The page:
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Thread: Brake Rec.

  1. #1
    . . . bonelesschicken's Avatar
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    Brake Rec.

    I want to put a front brake on my Bareknuckle. Which Campy or Shimano brake/road levers are good? If anybody has any experience with brakes from other manufacturers that will be fine too but Campy and Shimano are the only ones I know I can order at my LBS. Thanks.

  2. #2
    blacksheep the blemish
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    I've never used a modern aero-road lever (shimano and tektro are what I personally have used) that was bad. I think it would be more of a preference thing on the shape of the hood.

    There are also Dia-Compe, Tektro and Cane Creek brake levers. Maybe more, I don't know.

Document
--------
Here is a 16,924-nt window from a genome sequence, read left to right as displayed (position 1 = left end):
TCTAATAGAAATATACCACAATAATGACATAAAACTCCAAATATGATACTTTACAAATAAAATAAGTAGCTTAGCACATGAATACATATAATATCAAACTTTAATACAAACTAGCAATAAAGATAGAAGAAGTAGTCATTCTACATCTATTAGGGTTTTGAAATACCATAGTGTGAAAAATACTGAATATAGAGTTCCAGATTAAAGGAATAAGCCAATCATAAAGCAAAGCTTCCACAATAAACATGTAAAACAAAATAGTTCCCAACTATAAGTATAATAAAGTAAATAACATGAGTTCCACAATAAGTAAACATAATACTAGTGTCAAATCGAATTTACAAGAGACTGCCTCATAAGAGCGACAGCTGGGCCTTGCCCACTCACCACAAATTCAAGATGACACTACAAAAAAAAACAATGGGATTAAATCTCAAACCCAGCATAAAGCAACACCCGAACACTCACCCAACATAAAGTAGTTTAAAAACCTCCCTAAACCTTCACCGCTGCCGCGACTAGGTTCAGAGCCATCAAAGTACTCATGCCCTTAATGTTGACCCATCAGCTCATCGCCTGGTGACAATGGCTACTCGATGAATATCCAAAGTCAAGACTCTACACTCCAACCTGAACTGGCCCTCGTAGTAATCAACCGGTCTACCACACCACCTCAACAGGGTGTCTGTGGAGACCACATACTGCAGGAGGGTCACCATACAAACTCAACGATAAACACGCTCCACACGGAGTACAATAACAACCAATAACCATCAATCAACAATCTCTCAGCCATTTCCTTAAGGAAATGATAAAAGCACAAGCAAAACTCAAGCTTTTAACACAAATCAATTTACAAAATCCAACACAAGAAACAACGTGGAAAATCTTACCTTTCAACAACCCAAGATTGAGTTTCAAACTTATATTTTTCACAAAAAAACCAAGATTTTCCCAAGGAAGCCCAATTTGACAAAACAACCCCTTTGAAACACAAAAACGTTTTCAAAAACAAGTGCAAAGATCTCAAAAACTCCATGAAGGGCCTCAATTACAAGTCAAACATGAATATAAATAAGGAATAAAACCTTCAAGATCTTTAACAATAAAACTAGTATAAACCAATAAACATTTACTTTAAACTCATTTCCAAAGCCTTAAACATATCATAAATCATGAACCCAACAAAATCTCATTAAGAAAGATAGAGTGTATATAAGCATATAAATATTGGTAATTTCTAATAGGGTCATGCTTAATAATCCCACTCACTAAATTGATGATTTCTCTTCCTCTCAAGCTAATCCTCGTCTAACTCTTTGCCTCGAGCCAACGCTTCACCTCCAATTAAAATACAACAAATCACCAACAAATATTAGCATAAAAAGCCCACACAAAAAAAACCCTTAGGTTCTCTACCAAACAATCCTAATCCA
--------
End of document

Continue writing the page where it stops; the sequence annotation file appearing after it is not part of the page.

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    cxmagazine dot com pitboss's Avatar
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    hmm

    well, Cane Creek are always nice for just the brake lever aspect. No chance of Tektros? Campagnolo does offer the Record Carbon brake levers still I believe
    Deathlap - cyclocross, training, beer,...escape hatch

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    . . . bonelesschicken's Avatar
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    Back home i would probably buy Cane Creek but here i know I can get Shimano and Campy and ordering stuff at bikeshops here can be a huge hassle I have discovered. I am actually going to pay for the brake and levers with the downpayment I made on an MTB that I thought I ordered a month ago. The shop called me last week to tell me that it would be impossible even though they checked with the distributor multiple times!?! I just decided to spend the money I already gave them on a brake instead.

  5. #5
    blacksheep the blemish
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    Also, if you haven't already get a double pivot brake caliper. They are fantastically better than old single pivots. Seriously.

  6. #6
    cab horn
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    Quote Originally Posted by endform